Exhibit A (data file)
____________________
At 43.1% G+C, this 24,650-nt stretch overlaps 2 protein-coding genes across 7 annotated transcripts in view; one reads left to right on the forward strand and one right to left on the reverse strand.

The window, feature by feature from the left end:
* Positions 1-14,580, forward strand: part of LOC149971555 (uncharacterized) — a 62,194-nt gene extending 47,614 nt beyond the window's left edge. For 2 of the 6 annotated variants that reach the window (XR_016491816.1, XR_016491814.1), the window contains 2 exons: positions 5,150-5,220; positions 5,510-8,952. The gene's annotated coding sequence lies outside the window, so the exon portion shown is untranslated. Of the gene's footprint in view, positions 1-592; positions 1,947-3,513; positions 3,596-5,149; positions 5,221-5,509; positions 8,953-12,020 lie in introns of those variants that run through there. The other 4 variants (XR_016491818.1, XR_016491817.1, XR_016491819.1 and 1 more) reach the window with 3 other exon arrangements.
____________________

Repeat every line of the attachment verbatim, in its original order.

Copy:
At 43.1% G+C, this 24,650-nt stretch overlaps 2 protein-coding genes across 7 annotated transcripts in view; one reads left to right on the forward strand and one right to left on the reverse strand.

The window, feature by feature from the left end:
* Positions 1-14,580, forward strand: part of LOC149971555 (uncharacterized) — a 62,194-nt gene extending 47,614 nt beyond the window's left edge. For 2 of the 6 annotated variants that reach the window (XR_016491816.1, XR_016491814.1), the window contains 2 exons: positions 5,150-5,220; positions 5,510-8,952. The gene's annotated coding sequence lies outside the window, so the exon portion shown is untranslated. Of the gene's footprint in view, positions 1-592; positions 1,947-3,513; positions 3,596-5,149; positions 5,221-5,509; positions 8,953-12,020 lie in introns of those variants that run through there. The other 4 variants (XR_016491818.1, XR_016491817.1, XR_016491819.1 and 1 more) reach the window with 3 other exon arrangements.